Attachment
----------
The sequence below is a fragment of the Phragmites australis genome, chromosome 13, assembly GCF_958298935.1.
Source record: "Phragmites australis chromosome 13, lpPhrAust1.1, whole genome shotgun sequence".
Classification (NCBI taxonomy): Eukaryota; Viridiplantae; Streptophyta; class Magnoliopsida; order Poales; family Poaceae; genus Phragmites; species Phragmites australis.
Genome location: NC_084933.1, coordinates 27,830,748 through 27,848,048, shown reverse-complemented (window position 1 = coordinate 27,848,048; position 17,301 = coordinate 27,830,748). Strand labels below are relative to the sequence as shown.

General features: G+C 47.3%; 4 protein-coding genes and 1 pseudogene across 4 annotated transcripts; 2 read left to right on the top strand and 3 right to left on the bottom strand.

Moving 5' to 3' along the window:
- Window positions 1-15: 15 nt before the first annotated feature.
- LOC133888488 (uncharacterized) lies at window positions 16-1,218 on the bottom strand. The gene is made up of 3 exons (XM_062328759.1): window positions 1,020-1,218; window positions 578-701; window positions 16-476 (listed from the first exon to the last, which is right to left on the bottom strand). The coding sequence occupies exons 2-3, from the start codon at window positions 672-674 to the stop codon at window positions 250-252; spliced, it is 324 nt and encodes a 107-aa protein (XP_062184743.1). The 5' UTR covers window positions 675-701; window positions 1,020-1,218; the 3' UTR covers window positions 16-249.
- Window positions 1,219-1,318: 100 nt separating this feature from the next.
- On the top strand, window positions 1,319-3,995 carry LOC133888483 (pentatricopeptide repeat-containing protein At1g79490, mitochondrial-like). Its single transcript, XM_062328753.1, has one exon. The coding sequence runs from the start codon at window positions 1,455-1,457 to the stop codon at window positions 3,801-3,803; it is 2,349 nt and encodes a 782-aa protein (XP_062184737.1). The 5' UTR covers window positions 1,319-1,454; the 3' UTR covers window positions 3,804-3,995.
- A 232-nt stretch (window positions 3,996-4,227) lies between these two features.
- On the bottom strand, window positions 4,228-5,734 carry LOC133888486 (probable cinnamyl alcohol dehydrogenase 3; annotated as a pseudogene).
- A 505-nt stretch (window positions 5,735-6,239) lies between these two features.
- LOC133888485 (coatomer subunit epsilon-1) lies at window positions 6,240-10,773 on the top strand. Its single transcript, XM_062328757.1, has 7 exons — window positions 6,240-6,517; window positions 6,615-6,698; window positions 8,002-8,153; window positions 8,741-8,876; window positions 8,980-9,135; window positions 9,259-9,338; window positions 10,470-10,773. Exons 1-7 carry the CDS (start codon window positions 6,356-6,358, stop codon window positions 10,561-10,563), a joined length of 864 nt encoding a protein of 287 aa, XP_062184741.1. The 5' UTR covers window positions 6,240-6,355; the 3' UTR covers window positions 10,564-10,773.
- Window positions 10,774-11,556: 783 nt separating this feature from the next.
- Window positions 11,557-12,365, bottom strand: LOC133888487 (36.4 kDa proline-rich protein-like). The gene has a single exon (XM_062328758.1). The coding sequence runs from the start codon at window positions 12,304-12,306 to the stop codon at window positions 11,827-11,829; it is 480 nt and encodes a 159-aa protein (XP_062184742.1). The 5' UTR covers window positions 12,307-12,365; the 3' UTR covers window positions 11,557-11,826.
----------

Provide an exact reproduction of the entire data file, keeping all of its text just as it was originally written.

The sequence below is a fragment of the Phragmites australis genome, chromosome 13, assembly GCF_958298935.1.
Source record: "Phragmites australis chromosome 13, lpPhrAust1.1, whole genome shotgun sequence".
Classification (NCBI taxonomy): Eukaryota; Viridiplantae; Streptophyta; class Magnoliopsida; order Poales; family Poaceae; genus Phragmites; species Phragmites australis.
Genome location: NC_084933.1, coordinates 27,830,748 through 27,848,048, shown reverse-complemented (window position 1 = coordinate 27,848,048; position 17,301 = coordinate 27,830,748). Strand labels below are relative to the sequence as shown.

General features: G+C 47.3%; 4 protein-coding genes and 1 pseudogene across 4 annotated transcripts; 2 read left to right on the top strand and 3 right to left on the bottom strand.

Moving 5' to 3' along the window:
- Window positions 1-15: 15 nt before the first annotated feature.
- LOC133888488 (uncharacterized) lies at window positions 16-1,218 on the bottom strand. The gene is made up of 3 exons (XM_062328759.1): window positions 1,020-1,218; window positions 578-701; window positions 16-476 (listed from the first exon to the last, which is right to left on the bottom strand). The coding sequence occupies exons 2-3, from the start codon at window positions 672-674 to the stop codon at window positions 250-252; spliced, it is 324 nt and encodes a 107-aa protein (XP_062184743.1). The 5' UTR covers window positions 675-701; window positions 1,020-1,218; the 3' UTR covers window positions 16-249.
- Window positions 1,219-1,318: 100 nt separating this feature from the next.
- On the top strand, window positions 1,319-3,995 carry LOC133888483 (pentatricopeptide repeat-containing protein At1g79490, mitochondrial-like). Its single transcript, XM_062328753.1, has one exon. The coding sequence runs from the start codon at window positions 1,455-1,457 to the stop codon at window positions 3,801-3,803; it is 2,349 nt and encodes a 782-aa protein (XP_062184737.1). The 5' UTR covers window positions 1,319-1,454; the 3' UTR covers window positions 3,804-3,995.
- A 232-nt stretch (window positions 3,996-4,227) lies between these two features.
- On the bottom strand, window positions 4,228-5,734 carry LOC133888486 (probable cinnamyl alcohol dehydrogenase 3; annotated as a pseudogene).
- A 505-nt stretch (window positions 5,735-6,239) lies between these two features.
- LOC133888485 (coatomer subunit epsilon-1) lies at window positions 6,240-10,773 on the top strand. Its single transcript, XM_062328757.1, has 7 exons — window positions 6,240-6,517; window positions 6,615-6,698; window positions 8,002-8,153; window positions 8,741-8,876; window positions 8,980-9,135; window positions 9,259-9,338; window positions 10,470-10,773. Exons 1-7 carry the CDS (start codon window positions 6,356-6,358, stop codon window positions 10,561-10,563), a joined length of 864 nt encoding a protein of 287 aa, XP_062184741.1. The 5' UTR covers window positions 6,240-6,355; the 3' UTR covers window positions 10,564-10,773.
- Window positions 10,774-11,556: 783 nt separating this feature from the next.
- Window positions 11,557-12,365, bottom strand: LOC133888487 (36.4 kDa proline-rich protein-like). The gene has a single exon (XM_062328758.1). The coding sequence runs from the start codon at window positions 12,304-12,306 to the stop codon at window positions 11,827-11,829; it is 480 nt and encodes a 159-aa protein (XP_062184742.1). The 5' UTR covers window positions 12,307-12,365; the 3' UTR covers window positions 11,557-11,826.